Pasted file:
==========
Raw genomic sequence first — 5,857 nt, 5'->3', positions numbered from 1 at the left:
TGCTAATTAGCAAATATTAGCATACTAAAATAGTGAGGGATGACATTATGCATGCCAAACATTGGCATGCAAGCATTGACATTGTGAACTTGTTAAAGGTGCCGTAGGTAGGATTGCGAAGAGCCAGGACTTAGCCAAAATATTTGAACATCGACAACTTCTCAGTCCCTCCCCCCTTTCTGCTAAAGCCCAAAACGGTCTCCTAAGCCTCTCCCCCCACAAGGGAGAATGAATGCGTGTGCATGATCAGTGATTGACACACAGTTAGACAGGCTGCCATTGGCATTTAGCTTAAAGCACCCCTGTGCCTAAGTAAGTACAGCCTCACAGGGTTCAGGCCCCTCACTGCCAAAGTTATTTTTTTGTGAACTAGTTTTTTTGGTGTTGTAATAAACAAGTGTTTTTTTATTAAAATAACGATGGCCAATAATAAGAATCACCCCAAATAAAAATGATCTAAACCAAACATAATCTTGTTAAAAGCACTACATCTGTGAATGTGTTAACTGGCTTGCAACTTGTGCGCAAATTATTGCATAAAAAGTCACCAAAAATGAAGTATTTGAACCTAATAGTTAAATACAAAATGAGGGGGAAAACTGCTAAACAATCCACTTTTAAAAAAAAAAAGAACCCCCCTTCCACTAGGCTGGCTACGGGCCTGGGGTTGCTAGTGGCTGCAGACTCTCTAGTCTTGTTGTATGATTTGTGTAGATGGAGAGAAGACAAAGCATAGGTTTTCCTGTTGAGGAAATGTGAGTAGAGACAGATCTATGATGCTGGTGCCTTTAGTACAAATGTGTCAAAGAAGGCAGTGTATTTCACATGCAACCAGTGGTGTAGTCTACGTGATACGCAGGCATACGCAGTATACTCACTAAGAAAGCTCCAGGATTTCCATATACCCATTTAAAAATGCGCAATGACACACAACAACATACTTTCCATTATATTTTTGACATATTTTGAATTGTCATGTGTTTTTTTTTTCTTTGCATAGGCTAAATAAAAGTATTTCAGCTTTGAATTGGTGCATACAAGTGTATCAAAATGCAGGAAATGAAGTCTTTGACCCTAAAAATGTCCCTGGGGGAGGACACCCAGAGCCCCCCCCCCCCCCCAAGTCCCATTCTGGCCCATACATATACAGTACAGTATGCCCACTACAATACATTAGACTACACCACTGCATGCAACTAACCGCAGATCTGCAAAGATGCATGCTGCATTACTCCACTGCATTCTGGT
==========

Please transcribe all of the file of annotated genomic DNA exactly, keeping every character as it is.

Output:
Raw genomic sequence first — 5,857 nt, 5'->3', positions numbered from 1 at the left:
TGCTAATTAGCAAATATTAGCATACTAAAATAGTGAGGGATGACATTATGCATGCCAAACATTGGCATGCAAGCATTGACATTGTGAACTTGTTAAAGGTGCCGTAGGTAGGATTGCGAAGAGCCAGGACTTAGCCAAAATATTTGAACATCGACAACTTCTCAGTCCCTCCCCCCTTTCTGCTAAAGCCCAAAACGGTCTCCTAAGCCTCTCCCCCCACAAGGGAGAATGAATGCGTGTGCATGATCAGTGATTGACACACAGTTAGACAGGCTGCCATTGGCATTTAGCTTAAAGCACCCCTGTGCCTAAGTAAGTACAGCCTCACAGGGTTCAGGCCCCTCACTGCCAAAGTTATTTTTTTGTGAACTAGTTTTTTTGGTGTTGTAATAAACAAGTGTTTTTTTATTAAAATAACGATGGCCAATAATAAGAATCACCCCAAATAAAAATGATCTAAACCAAACATAATCTTGTTAAAAGCACTACATCTGTGAATGTGTTAACTGGCTTGCAACTTGTGCGCAAATTATTGCATAAAAAGTCACCAAAAATGAAGTATTTGAACCTAATAGTTAAATACAAAATGAGGGGGAAAACTGCTAAACAATCCACTTTTAAAAAAAAAAAGAACCCCCCTTCCACTAGGCTGGCTACGGGCCTGGGGTTGCTAGTGGCTGCAGACTCTCTAGTCTTGTTGTATGATTTGTGTAGATGGAGAGAAGACAAAGCATAGGTTTTCCTGTTGAGGAAATGTGAGTAGAGACAGATCTATGATGCTGGTGCCTTTAGTACAAATGTGTCAAAGAAGGCAGTGTATTTCACATGCAACCAGTGGTGTAGTCTACGTGATACGCAGGCATACGCAGTATACTCACTAAGAAAGCTCCAGGATTTCCATATACCCATTTAAAAATGCGCAATGACACACAACAACATACTTTCCATTATATTTTTGACATATTTTGAATTGTCATGTGTTTTTTTTTTCTTTGCATAGGCTAAATAAAAGTATTTCAGCTTTGAATTGGTGCATACAAGTGTATCAAAATGCAGGAAATGAAGTCTTTGACCCTAAAAATGTCCCTGGGGGAGGACACCCAGAGCCCCCCCCCCCCCCCAAGTCCCATTCTGGCCCATACATATACAGTACAGTATGCCCACTACAATACATTAGACTACACCACTGCATGCAACTAACCGCAGATCTGCAAAGATGCATGCTGCATTACTCCACTGCATTCTGGT